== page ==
Illustration by Steven Schalla, FlyFishingtheSierra.com, used with permission
Greenback cutts were considered Endangered until the 1990s. Extensive conservation work expanded their range from 9 populations to several dozen, and the trout was honored as the “State Fish of Colorado”, and downgraded to “threatened”.
That is, until DNA testing gummed up the works. Greenback and CRCT cutts are morphologically indistinguishable from each other (even if you’re a trained fish biologist in a lab, dissecting the specimens). You can ONLY reliably tell the difference via genetic testing. Prior to that, fisheries managers simply assumed that any wild cutthroat population they found in the front range, where there was no record of stocking, was Greenback. That turned out to be wrong: recent testing has shown that virtually every population that was assumed to be Greenback is, in fact, a wild survivor of CRCT trout stocked in the late 19th and early 20th centuries, where the records had been lost. All of the transplanted conservation populations used brood stock from these formerly CRCT pops. Only ONE of the historic populations currently identified as “Greenback” is in fact genetically Greenback. Angling on that stream, by the way, is prohibited and “true” Greenbacks are back on the endangered list.
So, if you’re fishing legally for Greenbacks, you’re really fishing for a wild cutthroat on the East Slope that’s not RGCT. As with all cutthroats, check first for the distinct orange-red cutthroat slash below the jaw. Greenback is one of the most colorful, and will often exhibit a bright golden yellow body with a brassy green back and an orange to red tint along the belly (especially in males). Spots tend to be the largest and most pronounced of any cutthroat trout. Round to oblong in shape, the spots appear concentrated posteriorly on the caudal peduncle area.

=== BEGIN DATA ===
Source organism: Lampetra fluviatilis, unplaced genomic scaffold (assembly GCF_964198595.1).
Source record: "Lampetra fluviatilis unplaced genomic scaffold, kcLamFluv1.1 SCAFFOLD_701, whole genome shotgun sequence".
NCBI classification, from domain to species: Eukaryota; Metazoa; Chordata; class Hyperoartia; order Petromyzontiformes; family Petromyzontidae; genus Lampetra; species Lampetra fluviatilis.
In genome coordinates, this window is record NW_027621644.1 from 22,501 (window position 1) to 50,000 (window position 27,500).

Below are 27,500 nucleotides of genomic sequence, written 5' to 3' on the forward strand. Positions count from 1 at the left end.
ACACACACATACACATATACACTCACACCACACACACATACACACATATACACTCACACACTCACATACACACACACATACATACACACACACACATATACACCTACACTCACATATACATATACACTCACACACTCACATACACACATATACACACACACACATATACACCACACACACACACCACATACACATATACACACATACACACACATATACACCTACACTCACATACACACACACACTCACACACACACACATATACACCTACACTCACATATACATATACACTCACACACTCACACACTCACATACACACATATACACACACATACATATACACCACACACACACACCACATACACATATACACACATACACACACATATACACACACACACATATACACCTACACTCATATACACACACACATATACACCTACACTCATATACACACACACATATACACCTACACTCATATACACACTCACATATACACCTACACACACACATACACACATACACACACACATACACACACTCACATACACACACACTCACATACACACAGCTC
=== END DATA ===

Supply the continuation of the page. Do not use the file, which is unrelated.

Distinguishing the Colorado from the Rio Grande – is difficult as there is substantial overlap in appearance. Rio Grande cutthroat trout possess similar, though sometimes duller coloration. They have fewer scales in and above the lateral line and more irregularly shaped spots on the caudal peduncle. More reliable is distinguishing cutthroat by location. If you’re on the East Slope, north of the Rio Grande drainage and you catch a wild cutthroat, it’s almost certainly a “Greenback”.
Distinguishing the Greenback from its more northern and western cousins is somewhat easier: a Yellowstone will have a drabber, yellowish brown, silvery, or brassy color body becoming paler by the belly, with medium sized spots; a Snake River Cutt will have drabber body color and many more, smaller spots; a Westslope Cutt will generally exhibit bright but different colors, with a yellow, orange, and red body, and more, smaller spots that won’t appear below the lateral line except near the tail; the Bonneville will have drabber coloration.